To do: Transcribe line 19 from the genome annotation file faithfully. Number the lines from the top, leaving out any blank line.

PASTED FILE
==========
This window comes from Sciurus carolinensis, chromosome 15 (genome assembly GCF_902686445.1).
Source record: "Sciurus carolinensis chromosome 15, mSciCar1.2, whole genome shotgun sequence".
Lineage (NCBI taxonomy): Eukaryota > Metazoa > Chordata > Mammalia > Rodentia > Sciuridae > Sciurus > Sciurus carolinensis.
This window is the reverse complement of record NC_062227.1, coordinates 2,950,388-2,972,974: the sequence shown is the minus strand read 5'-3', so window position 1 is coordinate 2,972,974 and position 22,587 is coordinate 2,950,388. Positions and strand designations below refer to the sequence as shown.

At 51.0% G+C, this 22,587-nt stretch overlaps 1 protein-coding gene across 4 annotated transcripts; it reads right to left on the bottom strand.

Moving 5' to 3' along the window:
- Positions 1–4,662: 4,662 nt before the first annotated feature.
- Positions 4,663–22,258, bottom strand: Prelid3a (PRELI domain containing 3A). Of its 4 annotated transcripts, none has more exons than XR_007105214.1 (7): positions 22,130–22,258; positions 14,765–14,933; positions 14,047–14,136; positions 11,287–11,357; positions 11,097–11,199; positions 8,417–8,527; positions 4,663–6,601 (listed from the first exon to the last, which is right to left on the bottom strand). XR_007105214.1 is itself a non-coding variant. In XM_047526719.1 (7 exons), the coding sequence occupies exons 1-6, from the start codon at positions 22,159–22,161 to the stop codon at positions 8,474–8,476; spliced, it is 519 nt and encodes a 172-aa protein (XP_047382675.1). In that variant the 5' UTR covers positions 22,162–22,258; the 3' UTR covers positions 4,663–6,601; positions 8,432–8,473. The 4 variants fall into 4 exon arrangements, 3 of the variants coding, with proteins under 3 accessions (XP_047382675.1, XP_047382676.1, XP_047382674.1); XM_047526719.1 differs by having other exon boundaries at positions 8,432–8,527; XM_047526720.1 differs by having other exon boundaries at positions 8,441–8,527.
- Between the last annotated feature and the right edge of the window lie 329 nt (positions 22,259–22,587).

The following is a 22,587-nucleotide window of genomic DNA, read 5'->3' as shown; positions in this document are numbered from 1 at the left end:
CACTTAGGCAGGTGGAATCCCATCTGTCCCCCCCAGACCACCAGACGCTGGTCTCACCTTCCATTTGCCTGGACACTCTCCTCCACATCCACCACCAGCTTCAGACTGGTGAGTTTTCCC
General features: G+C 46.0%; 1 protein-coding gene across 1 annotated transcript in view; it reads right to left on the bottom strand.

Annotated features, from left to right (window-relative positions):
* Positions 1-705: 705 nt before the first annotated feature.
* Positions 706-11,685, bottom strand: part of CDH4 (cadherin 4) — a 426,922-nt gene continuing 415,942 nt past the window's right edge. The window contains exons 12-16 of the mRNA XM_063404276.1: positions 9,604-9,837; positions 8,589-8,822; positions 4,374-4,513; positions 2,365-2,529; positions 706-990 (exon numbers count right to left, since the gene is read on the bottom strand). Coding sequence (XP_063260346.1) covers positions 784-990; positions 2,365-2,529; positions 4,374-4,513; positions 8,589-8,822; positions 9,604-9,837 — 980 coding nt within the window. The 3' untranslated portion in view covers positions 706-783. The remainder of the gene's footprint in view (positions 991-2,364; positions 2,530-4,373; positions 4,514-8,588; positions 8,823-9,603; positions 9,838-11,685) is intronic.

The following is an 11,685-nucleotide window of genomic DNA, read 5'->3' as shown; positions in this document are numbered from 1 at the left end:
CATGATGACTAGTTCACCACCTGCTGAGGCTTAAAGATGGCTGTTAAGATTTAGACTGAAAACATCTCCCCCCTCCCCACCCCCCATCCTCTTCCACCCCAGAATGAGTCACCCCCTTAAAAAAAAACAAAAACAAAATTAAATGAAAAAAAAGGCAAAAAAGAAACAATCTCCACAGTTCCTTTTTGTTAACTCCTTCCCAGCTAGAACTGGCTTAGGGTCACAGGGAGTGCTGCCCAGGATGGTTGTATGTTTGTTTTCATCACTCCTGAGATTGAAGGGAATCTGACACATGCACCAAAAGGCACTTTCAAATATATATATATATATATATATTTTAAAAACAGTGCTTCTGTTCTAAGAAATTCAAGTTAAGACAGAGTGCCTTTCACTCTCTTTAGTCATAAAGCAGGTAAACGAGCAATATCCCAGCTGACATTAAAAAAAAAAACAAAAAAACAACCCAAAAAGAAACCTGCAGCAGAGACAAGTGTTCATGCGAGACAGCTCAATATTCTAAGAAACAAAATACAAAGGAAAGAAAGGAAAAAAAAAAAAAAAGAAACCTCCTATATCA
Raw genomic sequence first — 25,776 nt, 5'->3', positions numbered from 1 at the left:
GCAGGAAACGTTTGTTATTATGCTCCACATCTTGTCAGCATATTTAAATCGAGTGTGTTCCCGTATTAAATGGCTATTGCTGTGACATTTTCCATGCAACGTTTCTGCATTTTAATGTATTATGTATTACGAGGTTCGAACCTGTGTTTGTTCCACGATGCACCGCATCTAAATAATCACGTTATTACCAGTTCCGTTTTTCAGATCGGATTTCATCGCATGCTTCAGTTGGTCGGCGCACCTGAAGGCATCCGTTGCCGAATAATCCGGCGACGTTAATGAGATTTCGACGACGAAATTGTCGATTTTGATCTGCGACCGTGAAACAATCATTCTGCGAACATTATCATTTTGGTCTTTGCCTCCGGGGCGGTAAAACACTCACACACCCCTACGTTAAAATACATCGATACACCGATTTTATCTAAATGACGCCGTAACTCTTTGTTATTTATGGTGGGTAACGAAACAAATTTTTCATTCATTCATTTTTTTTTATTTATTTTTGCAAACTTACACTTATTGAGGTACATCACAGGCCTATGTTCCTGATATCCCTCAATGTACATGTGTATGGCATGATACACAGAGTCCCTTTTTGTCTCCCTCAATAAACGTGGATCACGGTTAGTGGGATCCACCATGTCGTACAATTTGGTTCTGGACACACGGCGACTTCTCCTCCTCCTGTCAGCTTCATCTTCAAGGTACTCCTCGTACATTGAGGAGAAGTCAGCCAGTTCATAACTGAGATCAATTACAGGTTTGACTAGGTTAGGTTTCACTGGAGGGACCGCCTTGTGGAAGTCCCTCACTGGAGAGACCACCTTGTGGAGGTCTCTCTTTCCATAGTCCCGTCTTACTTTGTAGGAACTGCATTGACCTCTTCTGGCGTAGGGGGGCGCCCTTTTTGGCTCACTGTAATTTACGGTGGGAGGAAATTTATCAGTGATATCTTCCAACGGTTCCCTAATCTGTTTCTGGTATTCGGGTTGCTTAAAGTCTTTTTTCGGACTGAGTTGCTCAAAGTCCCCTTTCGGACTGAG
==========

GCAGGAAACGTTTGTTATTATGCTCCACATCTTGTCAGCATATTTAAATCGAGTGTGTTCCCGTATTAAATGGCTATTGCTGTGACATTTTCCATGCAACGTTTCTGCATTTTAATGTATTATGTATTACGAGGTTCGAACCTGTGTTTGTTCCACGATGCACCGCATCTAAATAATCACGTTATTACCAGTTCCGTTTTTCAGATCGGATTTCATCGCATGCTTCAGTTGGTCGGCGCACCTGAAGGCATCCGTTGCCGAATAATCCGGCGACGTTAATGAGATTTCGACGACGAAATTGTCGATTTTGATCTGCGACCGTGAAACAATCATTCTGCGAACATTATCATTTTGGTCTTTGCCTCCGGGGCGGTAAAACACTCACACACCCCTACGTTAAAATACATCGATACACCGATTTTATCTAAATGACGCCGTAACTCTTTGTTATTTATGGTGGGTAACGAAACAAATTTTTCATTCATTCATTTTTTTTTATTTATTTTTGCAAACTTACACTTATTGAGGTACATCACAGGCCTATGTTCCTGATATCCCTCAATGTACATGTGTATGGCATGATACACAGAGTCCCTTTTTGTCTCCCTCAATAAACGTGGATCACGGTTAGTGGGATCCACCATGTCGTACAATTTGGTTCTGGACACACGGCGACTTCTCCTCCTCCTGTCAGCTTCATCTTCAAGGTACTCCTCGTACATTGAGGAGAAGTCAGCCAGTTCATAACTGAGATCAATTACAGGTTTGACTAGGTTAGGTTTCACTGGAGGGACCGCCTTGTGGAAGTCCCTCACTGGAGAGACCACCTTGTGGAGGTCTCTCTTTCCATAGTCCCGTCTTACTTTGTAGGAACTGCATTGACCTCTTCTGGCGTAGGGGGGCGCCCTTTTTGGCTCACTGTAATTTACGGTGGGAGGAAATTTATCAGTGATATCTTCCAACGGTTCCCTAATCTGTTTCTGGTATTCGGGTTGCTTAAAGTCTTTTTTCGGACTGAGTTGCTCAAAGTCCCCTTTCGGACTGAG